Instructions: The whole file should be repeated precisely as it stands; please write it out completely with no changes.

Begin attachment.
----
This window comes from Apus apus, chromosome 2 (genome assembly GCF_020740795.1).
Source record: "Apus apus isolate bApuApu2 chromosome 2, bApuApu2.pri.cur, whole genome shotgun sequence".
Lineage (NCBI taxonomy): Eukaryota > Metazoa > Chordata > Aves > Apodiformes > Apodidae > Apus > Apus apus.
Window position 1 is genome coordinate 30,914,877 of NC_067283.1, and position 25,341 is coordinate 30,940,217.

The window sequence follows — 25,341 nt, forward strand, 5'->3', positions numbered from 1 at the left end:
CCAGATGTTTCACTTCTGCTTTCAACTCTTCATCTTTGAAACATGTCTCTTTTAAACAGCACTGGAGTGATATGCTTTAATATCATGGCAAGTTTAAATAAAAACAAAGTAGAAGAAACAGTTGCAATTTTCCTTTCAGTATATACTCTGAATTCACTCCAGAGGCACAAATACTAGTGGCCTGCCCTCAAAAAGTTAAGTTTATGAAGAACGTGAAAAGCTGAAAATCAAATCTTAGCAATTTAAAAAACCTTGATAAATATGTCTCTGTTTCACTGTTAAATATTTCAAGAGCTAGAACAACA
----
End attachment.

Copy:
This window comes from Apus apus, chromosome 2 (genome assembly GCF_020740795.1).
Source record: "Apus apus isolate bApuApu2 chromosome 2, bApuApu2.pri.cur, whole genome shotgun sequence".
Lineage (NCBI taxonomy): Eukaryota > Metazoa > Chordata > Aves > Apodiformes > Apodidae > Apus > Apus apus.
Window position 1 is genome coordinate 30,914,877 of NC_067283.1, and position 25,341 is coordinate 30,940,217.

The window sequence follows — 25,341 nt, forward strand, 5'->3', positions numbered from 1 at the left end:
CCAGATGTTTCACTTCTGCTTTCAACTCTTCATCTTTGAAACATGTCTCTTTTAAACAGCACTGGAGTGATATGCTTTAATATCATGGCAAGTTTAAATAAAAACAAAGTAGAAGAAACAGTTGCAATTTTCCTTTCAGTATATACTCTGAATTCACTCCAGAGGCACAAATACTAGTGGCCTGCCCTCAAAAAGTTAAGTTTATGAAGAACGTGAAAAGCTGAAAATCAAATCTTAGCAATTTAAAAAACCTTGATAAATATGTCTCTGTTTCACTGTTAAATATTTCAAGAGCTAGAACAACA